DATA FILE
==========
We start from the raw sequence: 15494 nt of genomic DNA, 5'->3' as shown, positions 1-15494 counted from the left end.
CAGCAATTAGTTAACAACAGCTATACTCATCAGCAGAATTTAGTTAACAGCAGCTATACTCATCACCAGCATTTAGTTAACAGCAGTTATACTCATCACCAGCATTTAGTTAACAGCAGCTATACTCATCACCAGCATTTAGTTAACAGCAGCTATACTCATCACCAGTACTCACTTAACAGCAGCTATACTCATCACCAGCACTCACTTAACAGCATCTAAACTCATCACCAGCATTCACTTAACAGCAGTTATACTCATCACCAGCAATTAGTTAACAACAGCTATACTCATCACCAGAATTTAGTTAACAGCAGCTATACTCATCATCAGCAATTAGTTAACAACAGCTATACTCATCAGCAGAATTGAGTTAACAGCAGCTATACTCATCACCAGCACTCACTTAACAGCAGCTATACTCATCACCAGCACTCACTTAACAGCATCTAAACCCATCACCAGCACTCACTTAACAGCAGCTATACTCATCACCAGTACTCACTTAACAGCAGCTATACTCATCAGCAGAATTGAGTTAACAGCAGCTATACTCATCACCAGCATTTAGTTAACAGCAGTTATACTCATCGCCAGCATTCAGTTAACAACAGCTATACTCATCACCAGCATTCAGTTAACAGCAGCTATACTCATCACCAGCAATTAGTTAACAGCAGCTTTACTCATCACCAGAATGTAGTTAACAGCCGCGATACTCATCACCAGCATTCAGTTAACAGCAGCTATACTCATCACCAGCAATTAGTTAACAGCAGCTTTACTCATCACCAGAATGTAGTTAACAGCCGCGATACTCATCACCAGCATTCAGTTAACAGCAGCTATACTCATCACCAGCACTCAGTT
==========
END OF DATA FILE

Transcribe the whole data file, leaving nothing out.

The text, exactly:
We start from the raw sequence: 15494 nt of genomic DNA, 5'->3' as shown, positions 1-15494 counted from the left end.
CAGCAATTAGTTAACAACAGCTATACTCATCAGCAGAATTTAGTTAACAGCAGCTATACTCATCACCAGCATTTAGTTAACAGCAGTTATACTCATCACCAGCATTTAGTTAACAGCAGCTATACTCATCACCAGCATTTAGTTAACAGCAGCTATACTCATCACCAGTACTCACTTAACAGCAGCTATACTCATCACCAGCACTCACTTAACAGCATCTAAACTCATCACCAGCATTCACTTAACAGCAGTTATACTCATCACCAGCAATTAGTTAACAACAGCTATACTCATCACCAGAATTTAGTTAACAGCAGCTATACTCATCATCAGCAATTAGTTAACAACAGCTATACTCATCAGCAGAATTGAGTTAACAGCAGCTATACTCATCACCAGCACTCACTTAACAGCAGCTATACTCATCACCAGCACTCACTTAACAGCATCTAAACCCATCACCAGCACTCACTTAACAGCAGCTATACTCATCACCAGTACTCACTTAACAGCAGCTATACTCATCAGCAGAATTGAGTTAACAGCAGCTATACTCATCACCAGCATTTAGTTAACAGCAGTTATACTCATCGCCAGCATTCAGTTAACAACAGCTATACTCATCACCAGCATTCAGTTAACAGCAGCTATACTCATCACCAGCAATTAGTTAACAGCAGCTTTACTCATCACCAGAATGTAGTTAACAGCCGCGATACTCATCACCAGCATTCAGTTAACAGCAGCTATACTCATCACCAGCAATTAGTTAACAGCAGCTTTACTCATCACCAGAATGTAGTTAACAGCCGCGATACTCATCACCAGCATTCAGTTAACAGCAGCTATACTCATCACCAGCACTCAGTT